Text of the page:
Monuments and Floor slabs: Monuments: In chancel—on E. wall (1) of John Leeds, Rector, 1704, black marble tablet on clunch backing crowned by a cartouche of arms, with gadrooned apron enriched with swags and cherubs; on N. wall (2) of Edward Leeds, 1679, and Martha, his wife, 1672, wall monument erected by William Leeds, 1683, black marble inscription tablet in painted stone surround consisting of cornice and cartouche of arms with crest between flaming urns, scrolled side pieces and apron carved with skull and bones between cherub heads; (3) of Thomas Kidd, Rector, 1850, Elizabeth, his wife, 1862, and Georgiana, their daughter, 1836, wall monument; in S.E. corner (4) of Edward Leeds (Plate 82), 1589, table-tomb with canopy in enriched Ionic, of clunch with traces of gilding. The free N. side and W. end of the tomb chest have attached balusters and its top carries a brass of three components (see Brasses). The canopy has a pulvinated frieze enriched with strapwork and dentil cornice, and its soffit is panelled with strapwork; obelisks above the cornice are now incomplete. Above the tomb chest in the S. wall, a clunch tablet with enriched frame is inscribed in bold capitals 'homo natus muliere, etc.' (Job xiv, 1 and 2); on S. wall (5) of Samuel Newton, 1848, by Northern; (6) of William Sanderson, Rector, 1814, by Tomson of Cambridge. In S. aisle—on S. wall (7) of Thomas Newton, 1847, by Northern; (8) of Frances Jane Newton, 1829, with female mourner leaning on urn, by T. Tomson of Cambridge; (9) of Charlotte Newton, 1840, by Wiles of Cambridge; (10) of George Newton, 1837, by Swinton of Cambridge; (11) of Elizabeth Leeds, 1812; (12) of Maria, wife of Sir George William Leeds, Bart., 1817, signed 'Crake Portland Road London'. (5) to (12) are all wall monuments. In churchyard, on N. side (13) of Rev. Thomas Kidd, Rector, 1850 (see Miscellaneous). Floor slabs: In chancel—(1) of Rev. Thomas Howes, Rector, 1743; (2) of Edward Leeds, 1803, and Joseph Leeds, 1808. In nave— (3) of William Leeds, 1690, with achievement of arms; (4) of Anthony Leeds, 1676, inscription cut on reused brass indent (see Indent (3)); (5) of Elizabeth Leeds (King), 1697, with lozenge of arms; (6) of Edward Leeds, 1704, with achievement of arms. In S. aisle—(7) of Frances Jane Newton, 1829; George Newton, 1837; Charlotte Newton, 1840; Thomas Newton, 1847; and of Samuel Newton, 1848.

Panelling: at W. end of N. aisle wall, a short length of runthrough panelled dado having frieze enriched with incised leaf scroll; 17th-century. Piscina: at E. end of S. aisle wall, having continuous hollow-chamfered jambs and head, with circular drain; 13th-century reset. Plate: includes an inscribed paten, London 1705; and a set of vessels, all plated, presented in 1843. Pulpit: hexagonal, each closed side consisting of one large fielded panel; late 18th-century. Scratchings: a number, of the mid 17th and 18th centuries, include on the rear arch of the S. window in the ringing chamber of the tower several foot soldiers, of which the most complete is uniformed as a grenadier (Plate 22); late 17th-century. Screens (Plate 75): Enclosing the E. halves of both aisles, symmetrically placed and, minor variations such as tracery apart, of uniform design. The W. ends are in six bays, including the entrances which occupy the second and third bays counting from the nave. The sides are in two lengths: six bays under the first arch of the arcade, and an additional two bays W. of the first pier. The screens are divided into two heights by moulded rails with solid panels below enriched with applied window forms and open lights above, with vertical tracery beneath a moulded top rail. The moulded uprights have buttresses worked on their outer faces; some of these towards the nave rise off the tops of the adjacent seating instead of at the ground sill, indicating that the screens and the seating were designed and installed together (see Seating); 15th-century save for the doors and some pieces of 17th-century woodwork placed above the top rail (see Miscellaneous). Seating: In five blocks, four in the nave and one in the W. half of the N. aisle. The front blocks in the nave are framed, at some points rather ineptly, into the adjacent screens (see Screens). The backs and fronts either side of the cross aisle are divided into panels enriched with applied double-cusped trefoil heads by buttress uprights; the square ends of the corresponding desks and benches are similar, but the remaining ends have no applied tracery. The backs of the W. blocks are made up with reused 16th-century material including carved pedestals, perhaps for columns supporting a former gallery, and there has been some restoration throughout; otherwise 15th-century. Miscellaneous: Incorporated in N. porch is a quantity of reused stonework taken from a buttress during the alterations of 1907, including the cap of a small 12th-century respond and small pieces of mediaeval coffin lids. Placed on the screens in the aisles are several items of 17th-century woodwork and plasterwork including carved finials, foliated brackets, etc. In churchyard on N. side is a stone cross made up of late mediaeval fragments supplemented by modern material. These are no doubt from the collection stated by Cole to have been made in the 18th century by 'ye late Mr. Leeds' (B.M. Add. MS. 5820, 66). Old features include a square plinth, sculptured octagonal base, much eroded, and a tabernacle head, drilled for protecting grille, with carvings in a gabled canopy on each of four faces: N., St. Anthony with T cross and a pig at his feet; E., St. Michael weighing souls; S., Bishop with crozier trampling a dragon; W., Crucifixion. On the E. side of the modern shaft is a memorial plate to Thomas Kidd, Rector, 1850 (see Monument (13)); a corresponding plate on the W. side is engraved with the names and dates of earlier incumbents.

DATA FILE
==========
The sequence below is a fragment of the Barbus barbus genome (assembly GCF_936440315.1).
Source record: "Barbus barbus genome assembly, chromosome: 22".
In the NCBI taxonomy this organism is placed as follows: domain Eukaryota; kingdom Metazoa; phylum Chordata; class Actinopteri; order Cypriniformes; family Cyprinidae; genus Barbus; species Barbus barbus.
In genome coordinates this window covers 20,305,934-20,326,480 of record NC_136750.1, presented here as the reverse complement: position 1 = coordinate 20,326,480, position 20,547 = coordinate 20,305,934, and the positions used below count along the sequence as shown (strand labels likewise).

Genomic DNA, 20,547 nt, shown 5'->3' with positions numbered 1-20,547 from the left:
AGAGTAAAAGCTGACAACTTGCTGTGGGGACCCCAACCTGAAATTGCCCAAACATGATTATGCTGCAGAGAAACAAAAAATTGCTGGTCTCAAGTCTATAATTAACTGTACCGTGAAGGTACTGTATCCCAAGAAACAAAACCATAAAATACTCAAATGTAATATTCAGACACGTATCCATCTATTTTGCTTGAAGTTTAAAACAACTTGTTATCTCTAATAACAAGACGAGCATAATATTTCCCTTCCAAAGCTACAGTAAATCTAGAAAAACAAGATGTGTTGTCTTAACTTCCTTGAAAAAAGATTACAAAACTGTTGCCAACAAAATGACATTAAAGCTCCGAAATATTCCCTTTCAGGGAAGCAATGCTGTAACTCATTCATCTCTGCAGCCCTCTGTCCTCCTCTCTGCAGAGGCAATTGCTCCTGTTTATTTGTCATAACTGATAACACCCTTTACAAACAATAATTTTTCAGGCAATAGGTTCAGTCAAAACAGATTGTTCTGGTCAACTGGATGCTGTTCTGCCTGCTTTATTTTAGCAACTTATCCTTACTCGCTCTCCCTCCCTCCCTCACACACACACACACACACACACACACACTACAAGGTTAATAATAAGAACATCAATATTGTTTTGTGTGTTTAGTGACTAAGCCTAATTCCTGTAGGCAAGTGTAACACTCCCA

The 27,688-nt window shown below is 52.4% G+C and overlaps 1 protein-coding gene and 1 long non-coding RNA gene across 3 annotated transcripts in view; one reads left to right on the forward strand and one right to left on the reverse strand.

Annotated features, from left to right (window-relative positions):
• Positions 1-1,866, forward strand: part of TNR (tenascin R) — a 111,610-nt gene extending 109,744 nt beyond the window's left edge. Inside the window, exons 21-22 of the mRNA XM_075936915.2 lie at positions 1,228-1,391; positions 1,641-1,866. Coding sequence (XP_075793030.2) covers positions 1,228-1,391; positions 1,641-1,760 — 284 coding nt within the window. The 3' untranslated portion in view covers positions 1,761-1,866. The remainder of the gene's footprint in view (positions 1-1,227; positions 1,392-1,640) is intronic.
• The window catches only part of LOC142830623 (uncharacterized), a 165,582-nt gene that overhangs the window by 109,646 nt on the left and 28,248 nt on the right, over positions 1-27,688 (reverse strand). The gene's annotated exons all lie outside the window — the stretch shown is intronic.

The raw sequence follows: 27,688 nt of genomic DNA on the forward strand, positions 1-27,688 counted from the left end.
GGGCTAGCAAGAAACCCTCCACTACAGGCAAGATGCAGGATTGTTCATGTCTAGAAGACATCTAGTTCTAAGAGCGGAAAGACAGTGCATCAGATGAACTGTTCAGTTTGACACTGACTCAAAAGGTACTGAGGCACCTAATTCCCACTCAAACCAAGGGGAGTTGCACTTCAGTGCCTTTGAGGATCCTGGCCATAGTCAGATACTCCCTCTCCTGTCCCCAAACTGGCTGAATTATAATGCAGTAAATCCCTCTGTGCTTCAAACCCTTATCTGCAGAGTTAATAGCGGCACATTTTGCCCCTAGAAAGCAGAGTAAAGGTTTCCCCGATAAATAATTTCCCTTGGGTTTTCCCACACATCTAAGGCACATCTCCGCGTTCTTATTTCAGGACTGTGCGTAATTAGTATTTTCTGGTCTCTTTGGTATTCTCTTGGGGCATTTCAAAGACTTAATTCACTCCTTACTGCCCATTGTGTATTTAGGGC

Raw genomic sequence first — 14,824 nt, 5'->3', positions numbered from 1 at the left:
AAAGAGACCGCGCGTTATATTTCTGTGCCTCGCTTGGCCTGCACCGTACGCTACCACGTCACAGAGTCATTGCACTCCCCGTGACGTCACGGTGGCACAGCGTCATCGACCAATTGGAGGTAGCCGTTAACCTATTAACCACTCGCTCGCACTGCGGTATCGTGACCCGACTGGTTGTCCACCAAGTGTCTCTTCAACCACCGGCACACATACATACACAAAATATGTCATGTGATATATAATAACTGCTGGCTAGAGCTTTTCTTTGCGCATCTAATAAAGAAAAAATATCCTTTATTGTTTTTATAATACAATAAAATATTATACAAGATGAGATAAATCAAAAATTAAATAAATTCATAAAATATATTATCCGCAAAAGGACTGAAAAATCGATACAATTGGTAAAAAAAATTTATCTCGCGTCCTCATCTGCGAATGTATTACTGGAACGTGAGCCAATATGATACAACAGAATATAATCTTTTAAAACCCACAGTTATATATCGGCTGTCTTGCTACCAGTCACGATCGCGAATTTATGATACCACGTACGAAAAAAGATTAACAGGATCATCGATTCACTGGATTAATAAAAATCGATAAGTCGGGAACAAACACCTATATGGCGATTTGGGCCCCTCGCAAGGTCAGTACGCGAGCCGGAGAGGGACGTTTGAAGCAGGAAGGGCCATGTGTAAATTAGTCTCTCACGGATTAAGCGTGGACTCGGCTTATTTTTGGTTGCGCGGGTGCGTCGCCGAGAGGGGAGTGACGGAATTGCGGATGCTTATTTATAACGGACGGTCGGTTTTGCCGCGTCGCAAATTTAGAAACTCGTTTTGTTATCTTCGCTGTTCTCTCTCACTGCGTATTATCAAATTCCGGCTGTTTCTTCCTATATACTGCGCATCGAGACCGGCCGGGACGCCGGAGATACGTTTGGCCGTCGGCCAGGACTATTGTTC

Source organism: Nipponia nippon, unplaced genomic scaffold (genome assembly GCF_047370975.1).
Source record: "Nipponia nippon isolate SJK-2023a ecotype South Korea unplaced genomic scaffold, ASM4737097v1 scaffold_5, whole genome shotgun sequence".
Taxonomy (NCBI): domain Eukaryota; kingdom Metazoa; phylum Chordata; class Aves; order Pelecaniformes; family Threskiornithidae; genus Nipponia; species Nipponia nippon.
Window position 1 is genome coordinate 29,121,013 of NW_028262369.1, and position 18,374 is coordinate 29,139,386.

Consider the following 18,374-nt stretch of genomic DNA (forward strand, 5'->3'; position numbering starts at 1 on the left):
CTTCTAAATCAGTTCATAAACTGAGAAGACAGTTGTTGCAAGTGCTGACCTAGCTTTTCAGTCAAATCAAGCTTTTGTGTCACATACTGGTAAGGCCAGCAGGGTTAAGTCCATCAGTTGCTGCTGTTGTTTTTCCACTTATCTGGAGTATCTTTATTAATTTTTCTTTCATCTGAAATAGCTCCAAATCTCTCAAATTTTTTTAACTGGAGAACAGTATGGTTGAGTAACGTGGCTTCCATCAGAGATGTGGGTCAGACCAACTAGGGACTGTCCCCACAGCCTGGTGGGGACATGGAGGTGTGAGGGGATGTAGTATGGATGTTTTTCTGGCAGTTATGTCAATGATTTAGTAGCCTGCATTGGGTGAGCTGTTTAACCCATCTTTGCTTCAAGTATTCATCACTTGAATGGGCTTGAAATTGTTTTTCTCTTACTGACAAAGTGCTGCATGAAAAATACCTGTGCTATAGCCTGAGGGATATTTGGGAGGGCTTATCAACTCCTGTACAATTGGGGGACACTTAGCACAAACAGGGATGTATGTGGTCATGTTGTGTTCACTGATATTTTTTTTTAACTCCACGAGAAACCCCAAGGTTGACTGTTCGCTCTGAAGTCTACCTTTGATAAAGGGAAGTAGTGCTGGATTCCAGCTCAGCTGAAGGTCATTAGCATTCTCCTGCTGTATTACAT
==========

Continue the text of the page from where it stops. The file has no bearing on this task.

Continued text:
Secular

(2) Croxton Park (Plates 66, 67) consists of a house with gardens and park.